18 Mind-Blowing Animal Facts

Written by AZ Animals Staff
Published: July 2, 2021
Written by AZ Animals Staff
Published: July 2, 2021


The animal kingdom is a fascinating place filled with all types of exciting animals. While some are more mundane, other animals will genuinely blow your mind. Consider these animal facts that you may not know. Each was carefully selected because it is incredible. With over 1 million animal species in the world, there are many interesting animal facts to consider.

#18. Animal Facts: Koalas Have Unique Fingerprints

Animal Facts: Koalas
Koalas are nocturnal marsupials famous for spending most of their lives asleep in trees. During the day they doze, tucked into forks or nooks in the trees, sleeping for up to 20 hours.

A koala’s claw print mimics a human fingerprint. In fact, in Australia, where koalas live, the police fear that a koala may contaminate a crime scene, so a criminal goes free. They have claws on their front and back feet. The claws on their back feet are unique because the second and third digits are fused, and they use them for grooming themselves. That is if they are awake because koalas sleep up to 20 hours per day.

Learn more about koalas.

#17. Animal Facts: Some Sharks Glow in the Dark

Animal Facts: Sharks
Silhouettes of people in an aquarium looking at a big shark through the glass. Sharks have special electroreceptor organs that allow the shark to sense electromagnetic fields and temperature shifts in the ocean.

There are at least 15 species of deep-sea sharks that produce light with special cells on their underbellies. These sharks live as deep in the ocean as sunlight ever reaches. Marine biologists theorize that the sharks use the eerie green light to hide from other marine animals swimming underneath them. The kitefin, which grows up to 6-feet long, is the longest light-producing animal, called a bioluminescent vertebrate, in the world. Scientists, however, know that some species of giant squid also produce their own light.

Learn more about sharks.

#16. Animal Facts: Slow Lorises are the Only Venomous Primate

Animal Facts: Slow Loris
Slow lorises may be slow, but they can travel around 8 kilometers in one night.

There are more than 200,000 venomous animals in the world. The only one, however, that is a member of the primate family is the slow loris. Only five mammal species in the world are venomous, but the slow loris is unique because it often bites other slow lorises. In order to produce its venom, this primate raises its arms before licking the underpart of its upper arm. The venom, containing the same compound as found in cat’s dander and other substances, causes the skin to rot. Scientists believe that the most common reason that slow lorises use their venom is to protect their territory.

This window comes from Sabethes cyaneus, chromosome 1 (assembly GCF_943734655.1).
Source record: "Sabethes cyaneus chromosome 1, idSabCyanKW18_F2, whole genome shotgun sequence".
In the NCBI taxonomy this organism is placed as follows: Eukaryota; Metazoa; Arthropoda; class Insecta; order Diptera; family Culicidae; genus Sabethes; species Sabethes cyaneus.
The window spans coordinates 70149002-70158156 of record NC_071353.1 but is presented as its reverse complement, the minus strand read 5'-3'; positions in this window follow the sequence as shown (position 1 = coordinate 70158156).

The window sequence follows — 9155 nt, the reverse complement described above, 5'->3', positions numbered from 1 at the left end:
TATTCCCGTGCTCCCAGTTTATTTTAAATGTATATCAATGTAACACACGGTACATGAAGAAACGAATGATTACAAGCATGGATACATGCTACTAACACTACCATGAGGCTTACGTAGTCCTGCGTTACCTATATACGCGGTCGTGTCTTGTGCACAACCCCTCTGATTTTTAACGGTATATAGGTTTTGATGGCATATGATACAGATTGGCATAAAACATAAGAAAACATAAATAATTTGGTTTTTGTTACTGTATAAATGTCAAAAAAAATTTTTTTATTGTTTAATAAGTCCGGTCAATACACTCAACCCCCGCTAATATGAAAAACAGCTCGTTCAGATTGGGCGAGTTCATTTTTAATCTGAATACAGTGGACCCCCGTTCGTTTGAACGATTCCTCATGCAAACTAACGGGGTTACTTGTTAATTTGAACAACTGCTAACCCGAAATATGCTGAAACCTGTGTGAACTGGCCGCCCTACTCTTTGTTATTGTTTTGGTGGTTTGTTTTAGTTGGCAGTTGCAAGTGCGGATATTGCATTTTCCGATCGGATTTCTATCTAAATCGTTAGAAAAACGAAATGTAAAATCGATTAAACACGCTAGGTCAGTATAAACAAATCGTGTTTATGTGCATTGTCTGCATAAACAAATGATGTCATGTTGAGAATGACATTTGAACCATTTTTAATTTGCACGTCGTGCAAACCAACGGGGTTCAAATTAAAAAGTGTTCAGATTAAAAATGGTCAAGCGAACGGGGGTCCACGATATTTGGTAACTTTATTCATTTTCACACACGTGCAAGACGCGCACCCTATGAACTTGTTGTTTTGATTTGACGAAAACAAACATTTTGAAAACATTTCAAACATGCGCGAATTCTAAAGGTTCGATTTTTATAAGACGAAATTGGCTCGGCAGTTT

#15. Animal Facts: Chimpanzees Love to Get Drunk

Animal Facts: Chimpanzees
Humans and chimpanzees share 95 to 98 percent of the same DNA.

In Guinea, West Africa, people tap raffia palms and collect the sap, which has an alcohol content between 3.1% and 6.9% by volume. While locals love to drink the sap, so do chimpanzees. They will use a leaf as a cup to drink the fermented sap. It turns out the chimpanzees in Guinea are not the only ones who love to take a drink. Slow lories love to drink alcohol from the Bertam palm, which is about 3.8% alcohol by volume. Meanwhile, green vervet monkeys love to steal tourists’ cocktails in St. Kitts.

Learn more about chimpanzees.

#14. Animal Facts: Wood Frogs Freeze Themselves

Animal Facts: Wood Frogs
The wood frog (Lithobates sylvaticus or Rana sylvatica) has a broad distribution over North America, extending from the Boreal forest of Canada and Alaska to the southern Appalachians.

Wood frogs have a unique way of surviving when it gets frigid outside. Nucleating proteins in the frog’s blood cause water in the frog’s body to freeze. Simultaneously, the frog’s liver produces large amounts of glucose, which props the reptile’s cells up. The process dehydrates the frog’s body so that t can stay hidden under a leaf when the weather gets cold. Brain and heart activity stop. Then, when the weather warms up, water slowly returns to the frog’s bloodstream. Then, its organs start working again, and the frog resumes his hopping.